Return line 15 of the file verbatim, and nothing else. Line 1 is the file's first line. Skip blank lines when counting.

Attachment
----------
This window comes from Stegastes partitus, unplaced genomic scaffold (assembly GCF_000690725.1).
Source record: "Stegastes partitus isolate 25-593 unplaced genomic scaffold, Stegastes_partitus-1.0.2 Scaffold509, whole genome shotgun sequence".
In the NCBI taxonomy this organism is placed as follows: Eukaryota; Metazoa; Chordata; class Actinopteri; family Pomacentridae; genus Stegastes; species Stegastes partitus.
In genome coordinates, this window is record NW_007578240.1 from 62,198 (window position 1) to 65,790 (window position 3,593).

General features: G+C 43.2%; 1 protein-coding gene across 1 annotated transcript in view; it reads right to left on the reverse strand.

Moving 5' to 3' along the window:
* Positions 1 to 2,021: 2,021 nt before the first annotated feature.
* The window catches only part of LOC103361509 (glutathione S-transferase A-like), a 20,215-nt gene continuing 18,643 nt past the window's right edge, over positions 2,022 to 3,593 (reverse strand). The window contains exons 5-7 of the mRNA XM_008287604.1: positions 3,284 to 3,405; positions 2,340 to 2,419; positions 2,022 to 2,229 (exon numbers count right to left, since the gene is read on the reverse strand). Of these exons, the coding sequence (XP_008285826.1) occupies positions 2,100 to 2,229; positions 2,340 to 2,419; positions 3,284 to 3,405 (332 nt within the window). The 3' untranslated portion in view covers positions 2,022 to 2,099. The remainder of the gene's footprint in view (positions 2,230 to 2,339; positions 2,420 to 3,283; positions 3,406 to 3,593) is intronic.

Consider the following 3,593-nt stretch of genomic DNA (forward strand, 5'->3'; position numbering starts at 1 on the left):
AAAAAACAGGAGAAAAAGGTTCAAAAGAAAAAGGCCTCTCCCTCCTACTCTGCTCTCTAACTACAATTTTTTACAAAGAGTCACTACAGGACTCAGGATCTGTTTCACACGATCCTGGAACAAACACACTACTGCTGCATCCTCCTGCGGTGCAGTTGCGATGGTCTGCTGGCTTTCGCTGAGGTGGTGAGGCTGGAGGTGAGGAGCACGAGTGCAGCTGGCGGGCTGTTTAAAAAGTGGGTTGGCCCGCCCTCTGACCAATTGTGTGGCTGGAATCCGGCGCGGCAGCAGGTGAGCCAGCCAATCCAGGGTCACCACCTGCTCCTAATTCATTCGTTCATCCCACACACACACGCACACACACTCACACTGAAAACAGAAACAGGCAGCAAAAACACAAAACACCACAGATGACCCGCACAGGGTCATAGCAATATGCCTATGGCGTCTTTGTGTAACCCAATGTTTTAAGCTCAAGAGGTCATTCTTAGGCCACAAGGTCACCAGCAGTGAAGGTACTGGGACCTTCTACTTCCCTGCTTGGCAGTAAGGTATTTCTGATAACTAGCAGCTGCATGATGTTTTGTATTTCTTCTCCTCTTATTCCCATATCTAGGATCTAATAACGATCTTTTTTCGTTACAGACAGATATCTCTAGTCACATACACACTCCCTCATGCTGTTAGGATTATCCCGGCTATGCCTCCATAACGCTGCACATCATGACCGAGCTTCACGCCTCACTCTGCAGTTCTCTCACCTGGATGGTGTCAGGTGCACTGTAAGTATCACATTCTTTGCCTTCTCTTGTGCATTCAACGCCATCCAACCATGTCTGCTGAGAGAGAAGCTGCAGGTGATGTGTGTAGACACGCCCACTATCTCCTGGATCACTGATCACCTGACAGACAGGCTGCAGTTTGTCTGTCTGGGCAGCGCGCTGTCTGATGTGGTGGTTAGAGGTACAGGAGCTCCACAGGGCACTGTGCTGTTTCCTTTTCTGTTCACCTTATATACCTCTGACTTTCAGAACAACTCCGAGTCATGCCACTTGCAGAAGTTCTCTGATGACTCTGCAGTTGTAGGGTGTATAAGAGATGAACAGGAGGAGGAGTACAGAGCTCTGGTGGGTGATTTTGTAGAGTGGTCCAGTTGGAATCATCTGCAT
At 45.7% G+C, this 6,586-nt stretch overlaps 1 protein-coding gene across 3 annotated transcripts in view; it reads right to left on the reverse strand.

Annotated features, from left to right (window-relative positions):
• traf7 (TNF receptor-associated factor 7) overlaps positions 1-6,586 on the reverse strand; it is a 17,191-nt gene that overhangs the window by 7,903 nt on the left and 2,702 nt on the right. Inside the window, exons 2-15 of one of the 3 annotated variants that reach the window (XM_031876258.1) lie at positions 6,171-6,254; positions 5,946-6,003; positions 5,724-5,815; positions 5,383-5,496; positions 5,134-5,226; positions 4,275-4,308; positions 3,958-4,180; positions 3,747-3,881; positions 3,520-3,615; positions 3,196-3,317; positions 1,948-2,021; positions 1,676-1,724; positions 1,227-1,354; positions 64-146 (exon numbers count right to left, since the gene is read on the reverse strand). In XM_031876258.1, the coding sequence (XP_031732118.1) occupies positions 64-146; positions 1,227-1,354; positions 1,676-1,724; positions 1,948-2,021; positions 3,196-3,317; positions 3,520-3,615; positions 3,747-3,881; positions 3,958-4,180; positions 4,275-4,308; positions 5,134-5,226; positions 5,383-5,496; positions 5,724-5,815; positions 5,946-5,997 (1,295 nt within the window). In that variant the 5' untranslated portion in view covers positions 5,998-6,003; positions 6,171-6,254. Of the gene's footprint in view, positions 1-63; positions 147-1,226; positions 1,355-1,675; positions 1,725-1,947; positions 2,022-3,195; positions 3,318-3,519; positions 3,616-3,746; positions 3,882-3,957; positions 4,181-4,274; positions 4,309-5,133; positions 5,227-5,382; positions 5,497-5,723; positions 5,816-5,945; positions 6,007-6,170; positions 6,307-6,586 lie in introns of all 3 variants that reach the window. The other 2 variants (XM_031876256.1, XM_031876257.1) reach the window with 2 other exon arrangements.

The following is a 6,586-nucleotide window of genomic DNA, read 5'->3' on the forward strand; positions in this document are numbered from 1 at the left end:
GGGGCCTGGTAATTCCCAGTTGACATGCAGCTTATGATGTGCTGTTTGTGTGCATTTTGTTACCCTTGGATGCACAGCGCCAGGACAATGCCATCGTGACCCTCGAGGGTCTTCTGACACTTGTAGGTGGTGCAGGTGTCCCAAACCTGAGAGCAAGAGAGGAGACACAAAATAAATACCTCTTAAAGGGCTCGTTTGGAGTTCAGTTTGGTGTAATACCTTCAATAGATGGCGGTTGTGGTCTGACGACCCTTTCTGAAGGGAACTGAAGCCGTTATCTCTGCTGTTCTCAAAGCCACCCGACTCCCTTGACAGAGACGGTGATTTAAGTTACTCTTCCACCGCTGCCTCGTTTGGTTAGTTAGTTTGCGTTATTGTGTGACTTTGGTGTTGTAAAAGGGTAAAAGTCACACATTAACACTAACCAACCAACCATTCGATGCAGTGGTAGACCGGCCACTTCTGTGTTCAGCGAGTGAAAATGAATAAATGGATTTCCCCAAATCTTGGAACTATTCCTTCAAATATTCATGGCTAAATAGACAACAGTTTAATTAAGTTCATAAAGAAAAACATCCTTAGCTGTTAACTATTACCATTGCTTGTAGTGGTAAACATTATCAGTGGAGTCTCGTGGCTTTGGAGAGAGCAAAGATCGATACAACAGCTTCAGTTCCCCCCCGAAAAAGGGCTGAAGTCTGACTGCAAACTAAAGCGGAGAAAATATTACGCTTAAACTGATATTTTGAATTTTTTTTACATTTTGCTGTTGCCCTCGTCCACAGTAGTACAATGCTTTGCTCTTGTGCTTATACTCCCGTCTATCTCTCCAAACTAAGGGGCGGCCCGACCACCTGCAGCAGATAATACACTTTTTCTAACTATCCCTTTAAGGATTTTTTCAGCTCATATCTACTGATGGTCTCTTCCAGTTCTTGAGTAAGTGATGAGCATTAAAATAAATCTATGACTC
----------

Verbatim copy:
GGGGCCTGGTAATTCCCAGTTGACATGCAGCTTATGATGTGCTGTTTGTGTGCATTTTGTTACCCTTGGATGCACAGCGCCAGGACAATGCCATCGTGACCCTCGAGGGTCTTCTGACACTTGTAGGTGGTGCAGGTGTCCCAAACCTGAGAGCAAGAGAGGAGACACAAAATAAATACCTCTTAAAGGGCTCGTTTGGAGTTCAGTTTGGTGTAATACCTTCAATAGATGGCGGTTGTGGTCTGACGACCCTTTCTGAAGGGAACTGAAGCCGTTATCTCTGCTGTTCTCAAAGCCACCCGACTCCCTTGACAGAGACGGTGATTTAAGTTACTCTTCCACCGCTGCCTCGTTTGGTTAGTTAGTTTGCGTTATTGTGTGACTTTGGTGTTGTAAAAGGGTAAAAGTCACACATTAACACTAACCAACCAACCATTCGATGCAGTGGTAGACCGGCCACTTCTGTGTTCAGCGAGTGAAAATGAATAAATGGATTTCCCCAAATCTTGGAACTATTCCTTCAAATATTCATGGCTAAATAGACAACAGTTTAATTAAGTTCATAAAGAAAAACATCCTTAGCTGTTAACTATTACCATTGCTTGTAGTGGTAAACATTATCAGTGGAGTCTCGTGGCTTTGGAGAGAGCAAAGATCGATACAACAGCTTCAGTTCCCCCCCGAAAAAGGGCTGAAGTCTGACTGCAAACTAAAGCGGAGAAAATATTACGCTTAAACTGATATTTTGAATTTTTTTTACATTTTGCTGTTGCCCTCGTCCACAGTAGTACAATGCTTTGCTCTTGTGCTTATACTCCCGTCTATCTCTCCAAACTAAGGGGCGGCCCGACCACCTGCAGCAGATAATACACTTTTTCTAACTATCCCTTTAAGGATTTTTTCAGCTCATATCTACTGATGGTCTCTTCCAGTTCTTGAGTAAGTGATGAGCATTAAAATAAATCTATGACTC